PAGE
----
A Baker’s cyst (also known as a popliteal cyst) is a swelling that forms behind the knee when the tissue at the back of your knee fills with synovial fluid – the lubricating fluid from the joint. This makes it swollen and inflamed.
Cysts can vary in size and can, very occasionally, develop behind both knees at the same time.
Baker’s cyst is much more common in adults over the age of 40, but they can develop at any age and even in children. It’s also more common in women because they’re more likely to develop conditions that are associated with Baker’s cyst, including osteoarthritis and rheumatoid arthritis.
Anatomy of the knee joint
The knee joint capsule is a thick structure that supports the joint. It surrounds the knee including the kneecap (patella) and the bones of the upper and lower leg (the femur, tibia and fibula). The capsule has an important membrane lining called the synovium which produces synovial fluid. This fluid performs like a lubricant, cushioning the knee joint during movement.
You also have several small pouches filled with synovial fluid next to the knee called bursae (one is called a bursa). Bursae are normally found near joints and their purpose is to reduce friction and allow maximal movement of the joint. The bursa at the back of your knee is called the popliteal bursa.
Each knee joints also contains two pads of cartilage tissue that sit on top of the tibia bone in the lower leg. These are called the medial and lateral menisci. Each meniscus is a shock absorber, they reduce the impact between your upper and lower leg, as well as help to keep the knee joint stable and improve smooth movement.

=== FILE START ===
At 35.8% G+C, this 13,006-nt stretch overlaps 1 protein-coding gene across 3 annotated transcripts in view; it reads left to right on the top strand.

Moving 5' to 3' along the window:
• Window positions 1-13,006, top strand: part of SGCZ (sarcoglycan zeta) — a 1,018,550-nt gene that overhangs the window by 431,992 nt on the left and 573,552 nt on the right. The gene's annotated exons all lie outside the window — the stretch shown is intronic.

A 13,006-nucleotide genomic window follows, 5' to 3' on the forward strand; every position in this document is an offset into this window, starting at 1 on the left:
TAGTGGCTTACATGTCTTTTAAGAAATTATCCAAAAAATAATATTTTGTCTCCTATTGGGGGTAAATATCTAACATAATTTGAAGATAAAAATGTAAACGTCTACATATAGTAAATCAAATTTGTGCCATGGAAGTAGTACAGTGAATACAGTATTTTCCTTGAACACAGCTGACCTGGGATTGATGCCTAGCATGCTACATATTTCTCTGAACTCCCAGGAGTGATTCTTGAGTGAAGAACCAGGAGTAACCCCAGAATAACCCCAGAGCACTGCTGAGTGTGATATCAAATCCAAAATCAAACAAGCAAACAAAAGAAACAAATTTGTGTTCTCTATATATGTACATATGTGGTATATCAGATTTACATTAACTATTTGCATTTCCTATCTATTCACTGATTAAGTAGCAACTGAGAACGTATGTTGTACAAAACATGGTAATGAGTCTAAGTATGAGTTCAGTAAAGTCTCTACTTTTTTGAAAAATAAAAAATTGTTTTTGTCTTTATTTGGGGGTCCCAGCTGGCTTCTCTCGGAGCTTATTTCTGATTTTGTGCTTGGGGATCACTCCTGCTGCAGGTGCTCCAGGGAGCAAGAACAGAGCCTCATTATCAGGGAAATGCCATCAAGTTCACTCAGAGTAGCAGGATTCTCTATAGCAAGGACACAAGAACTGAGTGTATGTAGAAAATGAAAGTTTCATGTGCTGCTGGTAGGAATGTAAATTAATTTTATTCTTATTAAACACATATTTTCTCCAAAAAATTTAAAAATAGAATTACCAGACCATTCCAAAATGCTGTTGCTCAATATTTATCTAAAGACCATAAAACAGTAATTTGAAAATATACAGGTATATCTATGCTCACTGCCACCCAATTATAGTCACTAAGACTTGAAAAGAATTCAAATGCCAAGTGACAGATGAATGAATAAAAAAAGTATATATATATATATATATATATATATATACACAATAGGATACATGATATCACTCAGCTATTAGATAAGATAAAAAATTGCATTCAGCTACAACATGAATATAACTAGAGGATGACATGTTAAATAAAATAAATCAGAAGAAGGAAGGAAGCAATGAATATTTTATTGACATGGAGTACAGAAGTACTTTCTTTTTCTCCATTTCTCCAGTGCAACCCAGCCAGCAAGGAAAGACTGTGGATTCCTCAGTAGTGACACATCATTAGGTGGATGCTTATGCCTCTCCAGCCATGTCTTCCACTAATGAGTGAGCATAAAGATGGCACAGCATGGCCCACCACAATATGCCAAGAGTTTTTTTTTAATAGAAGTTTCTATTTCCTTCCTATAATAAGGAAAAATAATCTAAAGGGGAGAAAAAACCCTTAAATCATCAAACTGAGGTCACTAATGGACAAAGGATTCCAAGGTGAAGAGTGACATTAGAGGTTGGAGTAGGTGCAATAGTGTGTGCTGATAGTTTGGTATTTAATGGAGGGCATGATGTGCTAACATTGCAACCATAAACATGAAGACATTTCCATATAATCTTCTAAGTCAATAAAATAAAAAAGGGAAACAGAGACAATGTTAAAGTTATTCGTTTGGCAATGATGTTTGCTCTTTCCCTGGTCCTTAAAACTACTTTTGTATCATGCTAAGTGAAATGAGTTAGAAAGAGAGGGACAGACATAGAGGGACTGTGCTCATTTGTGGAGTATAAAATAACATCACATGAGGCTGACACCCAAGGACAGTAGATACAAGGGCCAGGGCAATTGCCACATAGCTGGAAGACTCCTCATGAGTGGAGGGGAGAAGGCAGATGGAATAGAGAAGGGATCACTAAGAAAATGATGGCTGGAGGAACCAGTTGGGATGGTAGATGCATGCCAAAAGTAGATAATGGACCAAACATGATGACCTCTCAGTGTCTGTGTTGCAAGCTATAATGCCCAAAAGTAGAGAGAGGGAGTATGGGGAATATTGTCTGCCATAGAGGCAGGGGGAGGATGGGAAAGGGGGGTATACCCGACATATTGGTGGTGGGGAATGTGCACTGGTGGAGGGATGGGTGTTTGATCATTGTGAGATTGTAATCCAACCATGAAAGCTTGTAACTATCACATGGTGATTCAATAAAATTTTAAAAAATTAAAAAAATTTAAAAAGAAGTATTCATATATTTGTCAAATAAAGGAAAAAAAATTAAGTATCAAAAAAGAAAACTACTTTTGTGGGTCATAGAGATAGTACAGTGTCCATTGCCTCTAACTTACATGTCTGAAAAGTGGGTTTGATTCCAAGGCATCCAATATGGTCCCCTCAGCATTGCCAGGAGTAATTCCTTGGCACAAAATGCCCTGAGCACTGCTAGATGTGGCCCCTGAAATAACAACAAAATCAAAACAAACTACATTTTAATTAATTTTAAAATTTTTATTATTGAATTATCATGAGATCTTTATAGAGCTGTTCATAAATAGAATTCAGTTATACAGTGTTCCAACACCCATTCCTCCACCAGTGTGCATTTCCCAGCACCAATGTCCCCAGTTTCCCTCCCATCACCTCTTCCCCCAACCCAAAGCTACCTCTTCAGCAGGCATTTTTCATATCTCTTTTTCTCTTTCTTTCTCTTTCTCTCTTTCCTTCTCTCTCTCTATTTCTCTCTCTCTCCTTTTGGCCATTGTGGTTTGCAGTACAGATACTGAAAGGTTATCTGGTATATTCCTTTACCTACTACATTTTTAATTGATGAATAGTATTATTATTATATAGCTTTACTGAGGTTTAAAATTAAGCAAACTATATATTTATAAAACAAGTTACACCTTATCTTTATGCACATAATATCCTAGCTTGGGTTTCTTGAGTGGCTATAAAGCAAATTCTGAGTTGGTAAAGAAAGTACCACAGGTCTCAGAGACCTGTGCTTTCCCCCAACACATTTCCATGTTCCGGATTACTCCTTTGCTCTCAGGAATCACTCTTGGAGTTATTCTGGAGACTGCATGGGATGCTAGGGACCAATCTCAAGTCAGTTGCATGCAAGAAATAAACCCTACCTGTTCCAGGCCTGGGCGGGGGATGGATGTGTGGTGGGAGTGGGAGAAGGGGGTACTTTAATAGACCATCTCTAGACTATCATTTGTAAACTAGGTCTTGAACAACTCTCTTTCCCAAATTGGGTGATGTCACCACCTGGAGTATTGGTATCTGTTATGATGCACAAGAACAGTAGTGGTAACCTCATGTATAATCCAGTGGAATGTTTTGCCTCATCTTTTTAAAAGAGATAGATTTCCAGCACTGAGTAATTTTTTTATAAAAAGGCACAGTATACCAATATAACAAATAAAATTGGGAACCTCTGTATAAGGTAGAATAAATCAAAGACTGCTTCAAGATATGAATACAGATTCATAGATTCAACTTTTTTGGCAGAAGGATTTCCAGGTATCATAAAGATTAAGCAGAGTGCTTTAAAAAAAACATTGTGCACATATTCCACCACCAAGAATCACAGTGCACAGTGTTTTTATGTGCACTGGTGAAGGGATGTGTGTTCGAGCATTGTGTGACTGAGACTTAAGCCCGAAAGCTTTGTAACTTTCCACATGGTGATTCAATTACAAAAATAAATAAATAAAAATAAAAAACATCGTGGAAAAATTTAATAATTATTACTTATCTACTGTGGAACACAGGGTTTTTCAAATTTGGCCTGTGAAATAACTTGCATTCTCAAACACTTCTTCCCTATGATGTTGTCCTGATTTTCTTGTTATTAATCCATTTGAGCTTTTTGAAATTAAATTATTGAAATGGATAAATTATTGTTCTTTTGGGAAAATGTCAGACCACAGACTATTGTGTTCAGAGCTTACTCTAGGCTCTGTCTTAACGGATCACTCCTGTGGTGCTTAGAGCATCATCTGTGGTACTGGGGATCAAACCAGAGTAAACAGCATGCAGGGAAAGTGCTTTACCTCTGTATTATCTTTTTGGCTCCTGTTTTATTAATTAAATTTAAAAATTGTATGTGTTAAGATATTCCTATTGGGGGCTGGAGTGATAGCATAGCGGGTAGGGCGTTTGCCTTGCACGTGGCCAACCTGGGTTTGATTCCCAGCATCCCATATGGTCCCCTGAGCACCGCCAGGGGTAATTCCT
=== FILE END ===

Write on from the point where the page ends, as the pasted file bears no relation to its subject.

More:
In some cases there are no symptoms, but an MRI scan for another reason finds the cyst. However, the larger the cyst, the more likely it is that you'll notice symptoms other than the swelling itself.
These symptoms can include:
Occasionally a Baker’s cyst ruptures which can be painful, with swelling and redness in your calf and may become infected.
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Your GP will examine your knee and ask questions about the swelling and how you’re feeling.
You'll usually get a diagnosis from your GP without any further tests. However, in some cases you might have an ultrasound scan or MRI scan. This is to rule out other causes – for example, deep vein thrombosis (DVT), a tumour or an aneurysm (a bulge in a blood vessel), or to check the extent of the cyst.
Your GP can also shine a light through your swollen area to diagnose a Baker’s cyst. If the light passes through the swollen area, then it’s full of fluid and it’s a cyst.
A child may be referred to a specialist paediatric orthopaedic surgeon if there’s the possibility of an underlying joint disease.
In some cases, a cyst may develop in a healthy knee. This type is called a primary Baker’s cyst and is more common in younger people. You're more likely to develop Baker's cyst if you have an underlying problem with your knee. This is known as a secondary Baker’s cyst. The most common cause of Baker’s cyst in adults is osteoarthritis, caused by wear and tear of the joints, and rheumatoid arthritis, caused by the immune system.
It can also affect people who have gout, a type of arthritis that is caused by the buildup of uric acid.